Norwegian government proposes pioneer human rights law for businesses

The proposal represents an important breakthrough and may bring Norway in front internationally.

The purpose of the proposed “Transparency Act” (Åpenhetsloven) – is to promote corporate respect for basic human rights and decent working conditions in connection with the production of goods and services. It will ensure public access to information on how companies deal with negative impacts on human rights. It builds on the UN Guiding Principles on Business and Human Rights and the OECD Guidelines for Multinational Enterprises.

“While states are responsible for safeguarding human rights, business companies have an independent duty to respect them”, says Geir Hønneland, Secretary General of the Norwegian Helsinki Committee. “Voluntary arrangements are not enough to ensure that businesses respect human rights. There is a great need for this law – both in Norway and internationally.”

The Act obliges companies to carry out due diligence to be able to stop, prevent or limit negative consequences on human rights and working conditions that the companies have either caused, contributed to or that are directly related to the companies’ business activities, products or services through supply chains or business partners.

The Act also includes an obligation for companies to publish statements of their due diligence assessments. At the request of the public, they have to provide information on how they deal with any negative consequences of their operations on human rights. It will cover larger Norwegian companies that offer goods and services in Norway and abroad, as well as larger foreign companies that offer goods and services in Norway and who are taxable here.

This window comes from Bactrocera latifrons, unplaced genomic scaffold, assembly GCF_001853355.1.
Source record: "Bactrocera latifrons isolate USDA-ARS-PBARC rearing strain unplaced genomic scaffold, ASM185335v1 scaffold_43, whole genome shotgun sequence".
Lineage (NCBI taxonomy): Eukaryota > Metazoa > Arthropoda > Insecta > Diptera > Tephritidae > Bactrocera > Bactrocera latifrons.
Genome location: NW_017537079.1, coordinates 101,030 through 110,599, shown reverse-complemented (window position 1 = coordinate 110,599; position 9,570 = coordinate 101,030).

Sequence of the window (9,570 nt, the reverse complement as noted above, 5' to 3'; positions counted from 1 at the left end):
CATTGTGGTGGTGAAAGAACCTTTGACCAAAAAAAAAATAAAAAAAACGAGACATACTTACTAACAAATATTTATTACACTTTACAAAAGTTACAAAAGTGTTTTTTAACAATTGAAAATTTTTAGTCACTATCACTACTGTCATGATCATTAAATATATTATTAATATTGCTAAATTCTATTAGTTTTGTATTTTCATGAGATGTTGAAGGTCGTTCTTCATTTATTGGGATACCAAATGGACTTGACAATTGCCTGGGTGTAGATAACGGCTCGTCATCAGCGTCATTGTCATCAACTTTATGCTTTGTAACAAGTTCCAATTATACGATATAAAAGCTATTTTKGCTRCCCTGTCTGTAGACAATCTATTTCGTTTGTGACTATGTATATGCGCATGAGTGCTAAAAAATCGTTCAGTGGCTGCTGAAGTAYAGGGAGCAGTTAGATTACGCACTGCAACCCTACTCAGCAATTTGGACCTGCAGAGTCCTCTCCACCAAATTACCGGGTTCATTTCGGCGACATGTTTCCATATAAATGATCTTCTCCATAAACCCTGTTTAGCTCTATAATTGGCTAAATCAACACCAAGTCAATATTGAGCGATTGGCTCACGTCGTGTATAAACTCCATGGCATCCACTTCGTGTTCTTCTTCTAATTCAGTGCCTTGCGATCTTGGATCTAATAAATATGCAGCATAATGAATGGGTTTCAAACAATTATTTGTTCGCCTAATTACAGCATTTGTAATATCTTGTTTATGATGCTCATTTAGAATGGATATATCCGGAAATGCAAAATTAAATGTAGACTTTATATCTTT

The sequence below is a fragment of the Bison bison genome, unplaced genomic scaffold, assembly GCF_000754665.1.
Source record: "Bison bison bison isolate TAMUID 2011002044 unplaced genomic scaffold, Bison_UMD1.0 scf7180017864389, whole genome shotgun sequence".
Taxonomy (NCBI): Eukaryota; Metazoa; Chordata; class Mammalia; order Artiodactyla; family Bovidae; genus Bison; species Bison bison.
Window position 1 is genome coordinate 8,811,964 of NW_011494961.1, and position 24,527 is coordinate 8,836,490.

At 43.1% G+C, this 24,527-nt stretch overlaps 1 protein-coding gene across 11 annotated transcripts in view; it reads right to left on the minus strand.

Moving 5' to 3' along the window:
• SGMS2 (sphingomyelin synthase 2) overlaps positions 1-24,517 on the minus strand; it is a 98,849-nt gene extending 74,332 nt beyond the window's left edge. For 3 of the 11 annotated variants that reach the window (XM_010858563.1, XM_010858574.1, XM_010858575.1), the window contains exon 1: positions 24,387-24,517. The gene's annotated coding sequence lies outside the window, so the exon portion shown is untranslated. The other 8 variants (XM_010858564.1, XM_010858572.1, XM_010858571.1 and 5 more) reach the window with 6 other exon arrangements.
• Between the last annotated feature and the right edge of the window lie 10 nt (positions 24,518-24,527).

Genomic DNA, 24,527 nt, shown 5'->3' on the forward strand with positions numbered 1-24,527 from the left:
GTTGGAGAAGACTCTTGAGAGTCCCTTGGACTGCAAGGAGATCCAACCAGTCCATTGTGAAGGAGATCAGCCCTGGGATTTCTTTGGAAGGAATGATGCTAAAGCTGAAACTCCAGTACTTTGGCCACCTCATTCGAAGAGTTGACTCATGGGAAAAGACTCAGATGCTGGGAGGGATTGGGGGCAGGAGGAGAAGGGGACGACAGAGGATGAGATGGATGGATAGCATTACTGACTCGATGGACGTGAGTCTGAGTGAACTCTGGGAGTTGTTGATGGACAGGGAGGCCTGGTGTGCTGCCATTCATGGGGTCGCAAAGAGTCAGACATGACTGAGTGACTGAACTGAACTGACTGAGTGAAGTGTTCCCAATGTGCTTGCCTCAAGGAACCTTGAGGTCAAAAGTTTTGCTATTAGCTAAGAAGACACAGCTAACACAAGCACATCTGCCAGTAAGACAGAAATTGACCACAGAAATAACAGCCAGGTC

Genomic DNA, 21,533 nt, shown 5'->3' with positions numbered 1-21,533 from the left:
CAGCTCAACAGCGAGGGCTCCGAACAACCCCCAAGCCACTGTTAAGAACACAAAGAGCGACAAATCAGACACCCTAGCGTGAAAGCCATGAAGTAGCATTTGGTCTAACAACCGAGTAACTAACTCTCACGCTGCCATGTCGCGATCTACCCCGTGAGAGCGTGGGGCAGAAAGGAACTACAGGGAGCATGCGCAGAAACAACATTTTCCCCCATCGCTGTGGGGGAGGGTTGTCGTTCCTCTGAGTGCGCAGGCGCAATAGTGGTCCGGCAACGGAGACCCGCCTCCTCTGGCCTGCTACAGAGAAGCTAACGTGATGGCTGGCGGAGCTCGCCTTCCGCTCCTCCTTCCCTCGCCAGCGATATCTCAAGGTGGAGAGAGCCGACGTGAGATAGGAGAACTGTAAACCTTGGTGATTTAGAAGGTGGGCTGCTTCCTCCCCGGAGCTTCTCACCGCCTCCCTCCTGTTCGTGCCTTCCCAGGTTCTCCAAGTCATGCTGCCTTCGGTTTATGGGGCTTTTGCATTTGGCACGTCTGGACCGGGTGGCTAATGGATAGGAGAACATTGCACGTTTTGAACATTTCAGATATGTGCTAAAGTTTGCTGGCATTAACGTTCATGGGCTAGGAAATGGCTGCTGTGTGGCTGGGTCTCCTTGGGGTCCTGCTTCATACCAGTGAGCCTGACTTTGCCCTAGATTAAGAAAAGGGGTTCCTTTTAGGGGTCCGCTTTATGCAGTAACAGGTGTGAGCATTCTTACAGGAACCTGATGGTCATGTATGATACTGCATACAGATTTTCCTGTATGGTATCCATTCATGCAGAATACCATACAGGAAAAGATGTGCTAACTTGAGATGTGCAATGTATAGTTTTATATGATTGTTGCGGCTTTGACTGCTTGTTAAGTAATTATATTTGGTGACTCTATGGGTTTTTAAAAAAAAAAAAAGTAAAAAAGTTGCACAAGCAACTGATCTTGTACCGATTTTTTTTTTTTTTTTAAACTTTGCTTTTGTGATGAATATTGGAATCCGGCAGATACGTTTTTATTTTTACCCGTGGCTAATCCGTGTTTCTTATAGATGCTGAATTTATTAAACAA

The Norwegian Consumer Agency will be given responsibility for supervising compliance with the Act and providing guidance to businesses. The Act prescribes procedures for redress, and companies must provide or cooperate on providing restoration and compensation where this is required. The Act also contains provisions on sanctions for non-compliance.

“The proposal is largely in line with the demands of the Coalition for Responsible Business, of which the Norwegian Helsinki Committee is a member”, says Gunnar M. Ekelove-Slydal, Deputy Secretary General. “It is not perfect. It does i.a. only cover larger companies and does not include a duty to inform about where a product is produced. Nevertheless, it represents a big step in the right direction. And as the proposal enters Parliament, it could be further improved by adding that information about where a product is produced is an important part of transparency.”

The government says that the law will be evaluated and that amendments of it or other measures will be considered in the future to ensure that businesses respect human rights.

The Coalition for Responsible Business comprises business companies, trade unions, and civil society organizations. The broad-based coalition has played an important role in promoting the Act. Another important input came from a committee appointed by the government to propose an Act on business transparency on supply chains, duty of knowledge and due diligence assessments.

According to a study of the consequences of the Act, while there are more than 540 000 companies in Norway, the combined number of big and middle-size companies (with at least 50 staff and 70 million NOK in sales revenue) is only 8 830. They constitute the so-called “larger” companies covered by the Act.

According to the government minister in charge of the proposal, Kjell Inge Ropstad, he thinks there will be a majority in the Parliament for the main provisions of the draft. But even if Norway – and several other European countries – end up having legislation imposing extensive human rights requirements on businesses, it is paramount that we get stronger international regulation. “We do not want to see companies moving to countries with weak legislation”, he says.

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